74. R. Jonah?, Physician
75. ?
76. R. Benjamin Ze’ev Wettely?, Prague
77. R. Naphtali Herz Wiesel (Hartwig Wessely), Berlin, 1725-1805

Monday, August 24, 2015

More on blog posts

Somebody asked me recently to list my goals with this blog. I listed three:

1) To build a community of TIDE practitioners.
2) To put some TIDE ideas into the public space.
3) To reinforce the derech in my own mind.

So 1) is the ideal and 3) the sort of reserve goal/bonus. 2) Sits in between. But as life generally goes, we don't have control over others, only ourselves. And it turns out that 3) is the main benefit for me, at least, the thing that goes on every day. I can't say that I have seen any substantive community develop here, and who knows what effect these posts have on the world at large/if they are getting out there. But I can tell you that my own attachment to Torah Im Derech Eretz, to the German Jewish community, and to the great Sages of TIDE such as Rav Hirsch, Rav Breuer (father and son), and Rav Schwab, as well as other such as Dayan Grunfeld, are strengthened every day.

I guess that Rabbi Soloveitchik would call this a covenental community, a meeting of generations.

And I say to this blog's readers, you might also find that by making posts, your own connection to this beautiful derech of Torah becomes stronger. The world certainly tries to confuse us and we must be very active not to be taken in by it. I recall an expression that says something like  - 'at first I worked to change the world, then I came to work so that it wouldn't change me.'

So it goes here and with anything we believe in. By trying to build something, we build ourselves.

Thursday, August 20, 2015

Collage of Rabbanim from Germany

Collage of rabbanim from Germany dating back to Rabbeinu Gershon and extending all the way to Rav Schwab.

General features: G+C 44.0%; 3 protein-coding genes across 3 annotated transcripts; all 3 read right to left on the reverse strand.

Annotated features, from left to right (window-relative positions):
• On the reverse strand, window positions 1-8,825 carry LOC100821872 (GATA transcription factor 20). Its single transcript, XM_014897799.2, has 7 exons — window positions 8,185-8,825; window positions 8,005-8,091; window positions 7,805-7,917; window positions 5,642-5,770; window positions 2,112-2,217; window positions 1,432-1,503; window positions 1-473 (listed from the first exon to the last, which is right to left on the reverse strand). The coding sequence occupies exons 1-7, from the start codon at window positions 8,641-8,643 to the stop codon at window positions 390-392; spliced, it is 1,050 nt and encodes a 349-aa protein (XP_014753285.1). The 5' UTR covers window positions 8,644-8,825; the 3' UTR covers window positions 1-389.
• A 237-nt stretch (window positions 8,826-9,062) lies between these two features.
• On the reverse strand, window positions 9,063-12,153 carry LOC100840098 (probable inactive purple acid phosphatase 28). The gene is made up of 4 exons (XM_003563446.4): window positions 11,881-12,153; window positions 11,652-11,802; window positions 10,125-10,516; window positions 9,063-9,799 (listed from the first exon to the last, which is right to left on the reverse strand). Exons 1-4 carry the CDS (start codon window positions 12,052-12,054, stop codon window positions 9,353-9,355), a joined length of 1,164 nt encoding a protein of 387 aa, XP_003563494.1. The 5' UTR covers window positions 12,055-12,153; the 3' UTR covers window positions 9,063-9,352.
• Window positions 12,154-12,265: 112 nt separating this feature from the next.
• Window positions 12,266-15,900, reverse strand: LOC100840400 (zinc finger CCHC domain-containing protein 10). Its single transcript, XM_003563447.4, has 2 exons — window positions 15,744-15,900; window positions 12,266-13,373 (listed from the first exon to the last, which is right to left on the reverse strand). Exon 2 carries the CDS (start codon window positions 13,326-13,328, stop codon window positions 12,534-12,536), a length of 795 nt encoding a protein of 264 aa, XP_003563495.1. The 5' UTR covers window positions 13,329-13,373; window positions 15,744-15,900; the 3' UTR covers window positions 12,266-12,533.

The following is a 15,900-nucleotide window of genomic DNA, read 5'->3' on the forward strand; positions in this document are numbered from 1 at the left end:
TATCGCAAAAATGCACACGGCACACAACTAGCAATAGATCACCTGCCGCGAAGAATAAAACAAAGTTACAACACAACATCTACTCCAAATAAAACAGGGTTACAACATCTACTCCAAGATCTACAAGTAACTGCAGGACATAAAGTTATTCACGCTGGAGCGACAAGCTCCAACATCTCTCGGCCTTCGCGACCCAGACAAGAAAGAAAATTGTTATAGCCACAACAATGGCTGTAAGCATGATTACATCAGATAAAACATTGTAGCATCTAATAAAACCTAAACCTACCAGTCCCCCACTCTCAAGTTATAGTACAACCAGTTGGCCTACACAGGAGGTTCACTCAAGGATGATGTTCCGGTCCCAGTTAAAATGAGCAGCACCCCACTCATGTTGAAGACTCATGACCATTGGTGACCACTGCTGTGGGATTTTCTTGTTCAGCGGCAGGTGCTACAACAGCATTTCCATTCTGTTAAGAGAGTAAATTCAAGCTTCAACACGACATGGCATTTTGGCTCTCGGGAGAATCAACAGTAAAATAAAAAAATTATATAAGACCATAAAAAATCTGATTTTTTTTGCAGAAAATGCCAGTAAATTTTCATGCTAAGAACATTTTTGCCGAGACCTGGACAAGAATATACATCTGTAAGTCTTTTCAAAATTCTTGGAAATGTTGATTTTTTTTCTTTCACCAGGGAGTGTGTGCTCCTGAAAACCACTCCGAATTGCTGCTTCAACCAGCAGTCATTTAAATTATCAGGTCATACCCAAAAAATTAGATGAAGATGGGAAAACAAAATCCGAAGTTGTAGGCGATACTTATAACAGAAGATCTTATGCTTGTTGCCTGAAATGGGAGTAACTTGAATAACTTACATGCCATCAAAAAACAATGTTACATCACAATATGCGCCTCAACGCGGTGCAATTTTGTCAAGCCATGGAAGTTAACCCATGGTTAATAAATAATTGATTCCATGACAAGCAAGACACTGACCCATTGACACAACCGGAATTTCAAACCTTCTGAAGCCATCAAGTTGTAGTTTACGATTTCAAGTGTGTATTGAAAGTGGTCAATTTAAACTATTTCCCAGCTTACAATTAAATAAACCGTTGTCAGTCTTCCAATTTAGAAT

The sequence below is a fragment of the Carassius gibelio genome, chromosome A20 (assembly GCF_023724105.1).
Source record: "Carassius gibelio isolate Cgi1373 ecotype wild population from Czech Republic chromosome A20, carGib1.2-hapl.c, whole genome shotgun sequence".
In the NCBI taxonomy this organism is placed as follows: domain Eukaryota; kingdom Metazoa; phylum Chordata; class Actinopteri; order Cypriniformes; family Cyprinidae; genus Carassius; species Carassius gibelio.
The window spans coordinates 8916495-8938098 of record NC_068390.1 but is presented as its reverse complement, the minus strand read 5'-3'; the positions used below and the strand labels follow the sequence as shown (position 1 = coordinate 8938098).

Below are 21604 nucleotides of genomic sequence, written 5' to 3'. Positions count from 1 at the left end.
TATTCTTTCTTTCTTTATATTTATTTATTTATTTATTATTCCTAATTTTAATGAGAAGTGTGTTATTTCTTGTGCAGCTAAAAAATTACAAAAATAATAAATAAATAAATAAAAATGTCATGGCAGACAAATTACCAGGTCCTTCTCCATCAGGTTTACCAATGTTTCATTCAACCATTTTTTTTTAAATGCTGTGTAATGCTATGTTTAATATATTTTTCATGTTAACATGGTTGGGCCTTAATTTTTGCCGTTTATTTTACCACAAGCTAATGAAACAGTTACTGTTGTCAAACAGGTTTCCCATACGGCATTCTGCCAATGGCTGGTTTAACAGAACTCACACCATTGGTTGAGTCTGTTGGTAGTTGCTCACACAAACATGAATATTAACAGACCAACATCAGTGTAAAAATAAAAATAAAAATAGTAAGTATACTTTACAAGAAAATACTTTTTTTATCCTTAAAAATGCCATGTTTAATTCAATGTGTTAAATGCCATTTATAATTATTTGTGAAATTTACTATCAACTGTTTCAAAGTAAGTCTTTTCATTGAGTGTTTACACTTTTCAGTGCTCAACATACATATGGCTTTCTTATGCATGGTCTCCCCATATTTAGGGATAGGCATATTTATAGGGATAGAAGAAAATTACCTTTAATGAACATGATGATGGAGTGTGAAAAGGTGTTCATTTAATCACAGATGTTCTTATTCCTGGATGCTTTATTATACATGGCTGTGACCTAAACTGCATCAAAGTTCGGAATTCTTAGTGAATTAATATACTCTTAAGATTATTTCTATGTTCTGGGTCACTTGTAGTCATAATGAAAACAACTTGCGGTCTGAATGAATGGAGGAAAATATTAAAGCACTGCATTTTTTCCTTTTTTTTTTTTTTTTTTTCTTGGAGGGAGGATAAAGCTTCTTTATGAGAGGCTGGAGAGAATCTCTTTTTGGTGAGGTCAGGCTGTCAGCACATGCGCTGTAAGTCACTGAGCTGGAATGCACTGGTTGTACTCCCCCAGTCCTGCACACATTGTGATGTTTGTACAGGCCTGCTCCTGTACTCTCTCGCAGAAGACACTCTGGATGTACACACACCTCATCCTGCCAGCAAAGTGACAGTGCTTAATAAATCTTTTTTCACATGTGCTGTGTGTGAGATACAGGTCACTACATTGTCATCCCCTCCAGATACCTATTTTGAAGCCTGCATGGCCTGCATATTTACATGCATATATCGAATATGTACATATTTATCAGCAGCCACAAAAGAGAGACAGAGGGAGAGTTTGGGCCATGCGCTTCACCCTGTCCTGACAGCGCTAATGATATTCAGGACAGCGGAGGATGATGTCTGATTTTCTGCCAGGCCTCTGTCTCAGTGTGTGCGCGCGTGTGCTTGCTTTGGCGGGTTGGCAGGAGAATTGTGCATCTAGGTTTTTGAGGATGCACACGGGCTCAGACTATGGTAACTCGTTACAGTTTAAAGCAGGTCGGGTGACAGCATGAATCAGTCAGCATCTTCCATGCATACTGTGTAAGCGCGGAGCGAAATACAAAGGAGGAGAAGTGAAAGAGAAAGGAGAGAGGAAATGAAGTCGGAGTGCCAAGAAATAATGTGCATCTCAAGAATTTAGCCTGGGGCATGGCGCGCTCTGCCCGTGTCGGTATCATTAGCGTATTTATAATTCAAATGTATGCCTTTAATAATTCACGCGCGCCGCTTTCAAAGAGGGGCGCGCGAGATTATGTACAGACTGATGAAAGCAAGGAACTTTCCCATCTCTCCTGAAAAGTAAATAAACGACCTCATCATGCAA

I have laminated copies that you can use for your succah. Just email me to order . 

Wednesday, August 19, 2015

Looking for Posts

This is an invitation for posts on the subjects of Torah Im Derech Eretz and German Orthodoxy/Minhag Ashkenaz. It can be as short or long as you like. I'd like this to be a society of TIDE people, not just my take on TIDE. You can post anonymously if you prefer or pseudo-anonymously.

Some possible topics:

I consider myself a Torah Im Derech Eretz person because...
I don't consider myself a Torah Im Derech Eretz because...
My greatest challenge with TIDE in these times is....
I follow minhag ashkenaz because...
Here's how I view the difference between Torah only, TIDE, and Torah u'Maddah
Even though my family comes from Eastern Europe, I follow TIDE because...
Even though my family is from Germany, I follow an Eastern European derech because...
I like R' Hirsch's writings because.

Please email me to discuss or to send over your post.

Friday, August 14, 2015

Ashkenaz Siddur - Bad Hamburg

"Rabbi Rallis Wiesenthal works to preserve Orthodox German Jewish customs. A graduate of Yeshivat Beis HaMidrash LaTorah (Hebrew Theological College), Skokie, Illinois, he lives in West Rogers Park with his wife and children."